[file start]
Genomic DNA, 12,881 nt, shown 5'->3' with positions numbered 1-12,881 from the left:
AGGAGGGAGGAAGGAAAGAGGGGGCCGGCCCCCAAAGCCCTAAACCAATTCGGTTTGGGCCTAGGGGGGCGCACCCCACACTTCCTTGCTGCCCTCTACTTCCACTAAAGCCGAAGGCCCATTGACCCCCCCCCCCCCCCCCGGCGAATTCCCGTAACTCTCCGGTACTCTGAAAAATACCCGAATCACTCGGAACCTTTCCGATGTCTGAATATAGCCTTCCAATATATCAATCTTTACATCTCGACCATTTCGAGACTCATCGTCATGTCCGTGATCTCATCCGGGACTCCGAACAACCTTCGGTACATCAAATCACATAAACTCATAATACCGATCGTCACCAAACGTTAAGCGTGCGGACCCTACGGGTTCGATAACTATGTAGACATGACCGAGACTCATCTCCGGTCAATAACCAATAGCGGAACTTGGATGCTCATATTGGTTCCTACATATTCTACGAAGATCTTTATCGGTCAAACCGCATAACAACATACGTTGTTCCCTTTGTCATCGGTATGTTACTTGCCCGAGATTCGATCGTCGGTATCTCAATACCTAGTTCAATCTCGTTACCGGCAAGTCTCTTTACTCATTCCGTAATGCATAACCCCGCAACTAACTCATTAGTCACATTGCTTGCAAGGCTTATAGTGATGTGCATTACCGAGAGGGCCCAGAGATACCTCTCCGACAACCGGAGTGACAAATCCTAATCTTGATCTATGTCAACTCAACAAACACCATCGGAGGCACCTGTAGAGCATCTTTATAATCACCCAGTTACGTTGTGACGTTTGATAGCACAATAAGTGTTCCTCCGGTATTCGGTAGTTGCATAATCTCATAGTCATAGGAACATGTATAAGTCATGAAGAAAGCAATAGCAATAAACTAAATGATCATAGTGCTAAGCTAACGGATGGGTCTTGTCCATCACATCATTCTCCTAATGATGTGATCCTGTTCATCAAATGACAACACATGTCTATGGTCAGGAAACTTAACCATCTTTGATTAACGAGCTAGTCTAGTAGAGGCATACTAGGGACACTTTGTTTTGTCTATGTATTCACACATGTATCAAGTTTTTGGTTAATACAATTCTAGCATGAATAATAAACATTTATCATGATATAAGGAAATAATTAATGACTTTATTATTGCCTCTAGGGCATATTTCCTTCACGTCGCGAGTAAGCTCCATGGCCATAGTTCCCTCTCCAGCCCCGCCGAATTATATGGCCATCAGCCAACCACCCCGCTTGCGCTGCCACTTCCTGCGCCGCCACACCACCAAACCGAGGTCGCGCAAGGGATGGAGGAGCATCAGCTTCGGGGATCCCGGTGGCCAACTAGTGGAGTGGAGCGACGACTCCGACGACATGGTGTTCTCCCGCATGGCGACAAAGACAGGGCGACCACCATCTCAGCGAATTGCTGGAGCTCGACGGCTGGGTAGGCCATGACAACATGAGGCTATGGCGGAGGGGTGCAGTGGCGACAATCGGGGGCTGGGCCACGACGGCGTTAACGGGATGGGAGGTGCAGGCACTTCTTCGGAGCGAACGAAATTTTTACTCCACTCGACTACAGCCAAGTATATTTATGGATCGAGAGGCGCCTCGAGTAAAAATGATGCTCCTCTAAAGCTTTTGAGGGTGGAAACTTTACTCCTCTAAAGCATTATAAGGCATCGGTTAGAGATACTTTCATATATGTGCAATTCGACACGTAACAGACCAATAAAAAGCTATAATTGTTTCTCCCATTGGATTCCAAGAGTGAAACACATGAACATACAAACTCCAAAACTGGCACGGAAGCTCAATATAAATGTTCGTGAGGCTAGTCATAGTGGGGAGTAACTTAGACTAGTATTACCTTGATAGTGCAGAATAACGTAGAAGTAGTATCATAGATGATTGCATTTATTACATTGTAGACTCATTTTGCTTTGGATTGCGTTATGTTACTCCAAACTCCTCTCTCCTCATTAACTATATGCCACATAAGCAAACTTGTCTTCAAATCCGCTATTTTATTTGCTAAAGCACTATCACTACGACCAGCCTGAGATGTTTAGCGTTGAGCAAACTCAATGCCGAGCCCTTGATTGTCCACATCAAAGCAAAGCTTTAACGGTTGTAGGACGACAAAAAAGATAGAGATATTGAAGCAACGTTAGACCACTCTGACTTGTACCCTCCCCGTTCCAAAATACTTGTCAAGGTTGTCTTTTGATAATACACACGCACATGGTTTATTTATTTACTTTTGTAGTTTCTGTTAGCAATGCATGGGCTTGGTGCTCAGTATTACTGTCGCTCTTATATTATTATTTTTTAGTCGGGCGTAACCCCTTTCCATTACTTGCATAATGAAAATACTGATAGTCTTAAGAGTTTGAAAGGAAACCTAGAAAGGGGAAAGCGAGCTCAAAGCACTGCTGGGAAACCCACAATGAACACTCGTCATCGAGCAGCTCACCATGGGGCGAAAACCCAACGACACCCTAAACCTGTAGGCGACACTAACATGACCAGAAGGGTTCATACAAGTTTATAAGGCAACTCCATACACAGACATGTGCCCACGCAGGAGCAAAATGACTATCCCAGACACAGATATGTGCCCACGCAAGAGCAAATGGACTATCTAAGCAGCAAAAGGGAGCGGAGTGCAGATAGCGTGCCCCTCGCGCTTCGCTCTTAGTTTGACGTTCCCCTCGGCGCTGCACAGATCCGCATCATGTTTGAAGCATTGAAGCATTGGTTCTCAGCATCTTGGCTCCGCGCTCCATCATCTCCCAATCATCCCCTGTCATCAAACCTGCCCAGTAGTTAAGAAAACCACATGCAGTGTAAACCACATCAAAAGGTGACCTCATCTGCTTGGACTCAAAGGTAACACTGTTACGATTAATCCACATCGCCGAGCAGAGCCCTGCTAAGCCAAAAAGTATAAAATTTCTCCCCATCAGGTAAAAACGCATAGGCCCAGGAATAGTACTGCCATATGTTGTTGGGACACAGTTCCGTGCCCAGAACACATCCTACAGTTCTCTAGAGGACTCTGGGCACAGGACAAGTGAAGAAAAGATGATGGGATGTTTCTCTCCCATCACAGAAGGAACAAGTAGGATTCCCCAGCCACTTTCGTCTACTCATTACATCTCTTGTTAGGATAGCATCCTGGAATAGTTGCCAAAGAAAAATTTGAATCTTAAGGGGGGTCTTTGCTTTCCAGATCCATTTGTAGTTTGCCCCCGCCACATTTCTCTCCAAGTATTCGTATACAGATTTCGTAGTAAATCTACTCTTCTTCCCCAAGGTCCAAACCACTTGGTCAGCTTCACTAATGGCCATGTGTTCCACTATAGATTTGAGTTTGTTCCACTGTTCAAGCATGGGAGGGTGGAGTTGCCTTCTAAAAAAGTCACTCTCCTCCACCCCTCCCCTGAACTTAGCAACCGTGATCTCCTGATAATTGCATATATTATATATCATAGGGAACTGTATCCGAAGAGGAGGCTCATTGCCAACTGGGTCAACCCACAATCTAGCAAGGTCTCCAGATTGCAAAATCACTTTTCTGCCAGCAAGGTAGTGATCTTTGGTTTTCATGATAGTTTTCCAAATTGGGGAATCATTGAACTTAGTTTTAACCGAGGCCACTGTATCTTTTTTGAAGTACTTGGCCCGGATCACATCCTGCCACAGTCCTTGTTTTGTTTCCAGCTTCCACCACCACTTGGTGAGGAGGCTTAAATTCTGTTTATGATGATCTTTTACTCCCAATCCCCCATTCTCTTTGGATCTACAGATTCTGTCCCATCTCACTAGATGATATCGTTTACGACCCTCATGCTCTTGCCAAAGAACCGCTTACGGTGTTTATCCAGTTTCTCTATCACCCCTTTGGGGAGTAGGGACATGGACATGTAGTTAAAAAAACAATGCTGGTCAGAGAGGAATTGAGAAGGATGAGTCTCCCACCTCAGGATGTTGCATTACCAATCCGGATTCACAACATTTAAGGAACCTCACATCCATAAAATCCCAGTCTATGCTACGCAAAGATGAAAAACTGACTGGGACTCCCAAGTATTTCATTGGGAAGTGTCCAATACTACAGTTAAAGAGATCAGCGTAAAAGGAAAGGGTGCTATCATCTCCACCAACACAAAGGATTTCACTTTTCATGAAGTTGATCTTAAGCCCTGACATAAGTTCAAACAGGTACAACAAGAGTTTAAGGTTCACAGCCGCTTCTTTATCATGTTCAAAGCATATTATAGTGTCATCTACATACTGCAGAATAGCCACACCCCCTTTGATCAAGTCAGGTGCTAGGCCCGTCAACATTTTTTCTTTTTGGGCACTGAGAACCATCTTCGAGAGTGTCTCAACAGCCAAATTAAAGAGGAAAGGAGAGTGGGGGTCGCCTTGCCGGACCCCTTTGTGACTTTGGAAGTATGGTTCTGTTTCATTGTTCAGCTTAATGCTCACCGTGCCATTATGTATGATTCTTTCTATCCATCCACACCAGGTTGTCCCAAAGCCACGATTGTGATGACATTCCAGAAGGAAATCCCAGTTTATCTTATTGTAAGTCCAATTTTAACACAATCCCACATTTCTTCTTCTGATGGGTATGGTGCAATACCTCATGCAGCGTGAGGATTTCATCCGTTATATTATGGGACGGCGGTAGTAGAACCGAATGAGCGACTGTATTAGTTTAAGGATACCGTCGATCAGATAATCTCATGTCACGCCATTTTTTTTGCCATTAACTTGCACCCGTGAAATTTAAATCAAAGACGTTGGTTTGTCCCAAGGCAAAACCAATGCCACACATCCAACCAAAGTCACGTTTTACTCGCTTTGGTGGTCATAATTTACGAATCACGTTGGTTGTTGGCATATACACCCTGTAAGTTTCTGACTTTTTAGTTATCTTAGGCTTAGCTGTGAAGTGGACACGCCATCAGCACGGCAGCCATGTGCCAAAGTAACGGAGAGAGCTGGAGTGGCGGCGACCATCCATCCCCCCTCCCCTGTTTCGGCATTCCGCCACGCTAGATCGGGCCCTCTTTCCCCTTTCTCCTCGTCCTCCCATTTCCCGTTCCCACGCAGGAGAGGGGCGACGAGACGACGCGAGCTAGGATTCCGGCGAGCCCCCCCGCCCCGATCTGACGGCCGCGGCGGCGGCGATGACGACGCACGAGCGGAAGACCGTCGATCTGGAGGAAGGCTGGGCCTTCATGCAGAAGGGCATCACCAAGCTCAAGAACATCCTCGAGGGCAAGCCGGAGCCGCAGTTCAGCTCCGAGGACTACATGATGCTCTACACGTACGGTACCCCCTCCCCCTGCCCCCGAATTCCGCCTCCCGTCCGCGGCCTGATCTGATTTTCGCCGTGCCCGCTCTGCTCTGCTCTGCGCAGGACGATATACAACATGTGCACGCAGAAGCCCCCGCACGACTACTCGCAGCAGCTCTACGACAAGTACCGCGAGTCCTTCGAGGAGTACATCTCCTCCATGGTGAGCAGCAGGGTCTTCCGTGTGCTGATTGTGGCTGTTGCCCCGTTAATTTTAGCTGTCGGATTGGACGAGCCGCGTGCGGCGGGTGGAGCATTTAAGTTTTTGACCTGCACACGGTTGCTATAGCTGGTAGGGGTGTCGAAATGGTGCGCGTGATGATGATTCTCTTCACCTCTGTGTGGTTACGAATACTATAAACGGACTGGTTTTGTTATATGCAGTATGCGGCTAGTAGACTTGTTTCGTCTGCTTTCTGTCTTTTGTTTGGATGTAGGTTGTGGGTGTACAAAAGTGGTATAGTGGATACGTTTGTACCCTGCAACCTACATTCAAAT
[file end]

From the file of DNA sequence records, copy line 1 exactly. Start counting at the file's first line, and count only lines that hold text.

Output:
Genomic DNA, 12,881 nt, shown 5'->3' with positions numbered 1-12,881 from the left: